The extent of his command, too, was limited: ensuring subordinates are in the right place, ordering attacks at a given time, and shuffling divisions around.

I think the Command Ops approach is a reasonable one for a game of this sort, though likely with even greater obstacles between the commands you give and their execution by the troops. Your runners might be captured or killed, and in most cases your orders will move at the speed of horse. If a corps of yours gets into action elsewhere on the field, you may not even know about it before you get reports saying they’ve retreated. Certainly you’ll have a hard time exercising much direct command in battle.

Conclusion

The question, then, is would a game like this be enjoyable to play? It’s hard to say. Command Ops manages to make order delays fun, but I’m not so sure that they would stay fun when your duties are primarily ordering people to capture, repair, or tear up railroads, and you rarely have very much direct control over the course of a battle.

Like I said, I don’t have the time to make this a reality, not even at the prototype stage, so history may never know the answer to the question above. Still, I think it would make for a fresh and interesting take on simulations of the Civil War.

Parvusimperator Reviews Yakuza 6

I picked this up mostly because I heard from a couple friends that this series was great. I only found out after the fact that it might have made more sense to start with the prequel Yakuza 0. No matter. I have Yakuza 6 and that’s where I started the series. So what do I think?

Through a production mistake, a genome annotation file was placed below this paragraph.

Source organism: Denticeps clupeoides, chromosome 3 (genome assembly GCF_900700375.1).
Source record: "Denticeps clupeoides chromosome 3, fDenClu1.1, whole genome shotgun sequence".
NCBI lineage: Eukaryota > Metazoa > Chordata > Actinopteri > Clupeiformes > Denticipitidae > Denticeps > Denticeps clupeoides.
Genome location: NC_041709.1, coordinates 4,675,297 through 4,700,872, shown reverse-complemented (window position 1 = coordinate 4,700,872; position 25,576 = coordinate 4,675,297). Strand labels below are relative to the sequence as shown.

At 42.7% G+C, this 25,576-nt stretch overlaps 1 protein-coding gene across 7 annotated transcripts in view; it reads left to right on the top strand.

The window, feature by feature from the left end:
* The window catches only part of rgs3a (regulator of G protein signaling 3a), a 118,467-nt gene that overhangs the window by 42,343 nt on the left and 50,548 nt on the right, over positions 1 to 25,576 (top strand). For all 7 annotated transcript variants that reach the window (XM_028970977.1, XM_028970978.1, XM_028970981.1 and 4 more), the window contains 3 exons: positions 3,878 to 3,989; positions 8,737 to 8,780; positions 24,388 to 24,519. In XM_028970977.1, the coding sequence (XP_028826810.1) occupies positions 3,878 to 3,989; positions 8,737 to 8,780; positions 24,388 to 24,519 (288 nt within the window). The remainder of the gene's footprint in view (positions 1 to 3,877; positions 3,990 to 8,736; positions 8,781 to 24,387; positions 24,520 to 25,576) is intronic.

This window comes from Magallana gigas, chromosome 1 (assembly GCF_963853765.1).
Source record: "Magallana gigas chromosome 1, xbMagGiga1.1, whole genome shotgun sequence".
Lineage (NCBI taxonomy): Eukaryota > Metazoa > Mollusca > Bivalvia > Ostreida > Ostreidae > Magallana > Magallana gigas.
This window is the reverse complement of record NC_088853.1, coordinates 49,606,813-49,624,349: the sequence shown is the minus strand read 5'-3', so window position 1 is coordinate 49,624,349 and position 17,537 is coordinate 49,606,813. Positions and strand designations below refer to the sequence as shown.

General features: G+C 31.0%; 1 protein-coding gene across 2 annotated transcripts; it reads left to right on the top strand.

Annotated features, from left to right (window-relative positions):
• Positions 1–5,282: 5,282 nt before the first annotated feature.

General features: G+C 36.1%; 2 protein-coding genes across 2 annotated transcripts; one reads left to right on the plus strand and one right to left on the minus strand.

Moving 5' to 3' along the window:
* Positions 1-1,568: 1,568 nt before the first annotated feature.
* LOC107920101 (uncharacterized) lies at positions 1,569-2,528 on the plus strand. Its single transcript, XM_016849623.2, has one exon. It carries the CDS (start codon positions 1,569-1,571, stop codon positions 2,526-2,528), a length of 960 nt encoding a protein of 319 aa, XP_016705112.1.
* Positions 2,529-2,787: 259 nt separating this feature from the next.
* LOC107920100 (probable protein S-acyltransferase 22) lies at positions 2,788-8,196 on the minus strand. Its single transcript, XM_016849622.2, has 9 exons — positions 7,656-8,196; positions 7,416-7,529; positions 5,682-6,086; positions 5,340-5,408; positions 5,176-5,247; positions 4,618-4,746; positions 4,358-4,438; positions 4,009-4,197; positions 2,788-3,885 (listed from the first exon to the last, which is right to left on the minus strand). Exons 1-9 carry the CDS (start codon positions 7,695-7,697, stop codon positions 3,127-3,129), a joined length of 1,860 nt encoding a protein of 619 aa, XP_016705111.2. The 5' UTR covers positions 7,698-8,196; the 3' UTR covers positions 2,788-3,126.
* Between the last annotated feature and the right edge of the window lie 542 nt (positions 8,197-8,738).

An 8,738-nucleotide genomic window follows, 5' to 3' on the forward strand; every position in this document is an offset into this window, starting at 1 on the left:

I love Yakuza 6.

There, that’s out of the way. Now, let’s get down to the why. Yakuza 6 is one part soap opera about criminals, one part fantastic beat-’em-up, and one part sort-of-open-world game. Let’s look at each of those.

The story is very much dramatic soap opera. I don’t speak Japanese, so I’m doing a lot of reading of subtitles. I don’t really mind. I think the story is loads of fun, mostly because it’s so different. It does have a bit of an anime feel to it in the ‘awesome drama trumps some realism’ department, but that’s ok. If you want to skip the cutscenes, you can. You’re missing out on some great story though. Just because it’s a little stylistically different doesn’t mean it isn’t well written. And fun. It’s lots of fun.

I also want to take a moment to commend Yakuza 6 for doing a great job of bringing someone totally new to the series up to speed with a minimum of fuss. And I didn’t feel like I was being lectured to. That’s rare.

Combat is pretty fantastic. There are some combos, but they’re pretty simple. It doesn’t feel like an old-school fighting game with giant lists of button press sequences to memorize. What sets Yakuza 6 apart from say, the Arkham games, is that the environment is full of weapons for you to use. There’s a lot of fun in picking up random things and beating your foes with them. Plus, there’s a “Heat Mode” which lets you power up, punch with awesome blue flames, and use larger blunt objects to smash people in the face. Things like mopeds.

There are also a good number of cool unlockable moves. Not so much that it ever felt grindy, but you can definitely unlock some fun extras.

Yakuza 6 has some open world elements in that there are a lot of optional sidequests and minigames that you can do. Some of these can get annoying, so it’s good to space them out. However, I never found them to be anything but fun. I think my favorite was running around trying to befriend stray cats by feeding them. Or perhaps the spearfishing rail-shooter minigame. In any case, these are all nicely optional.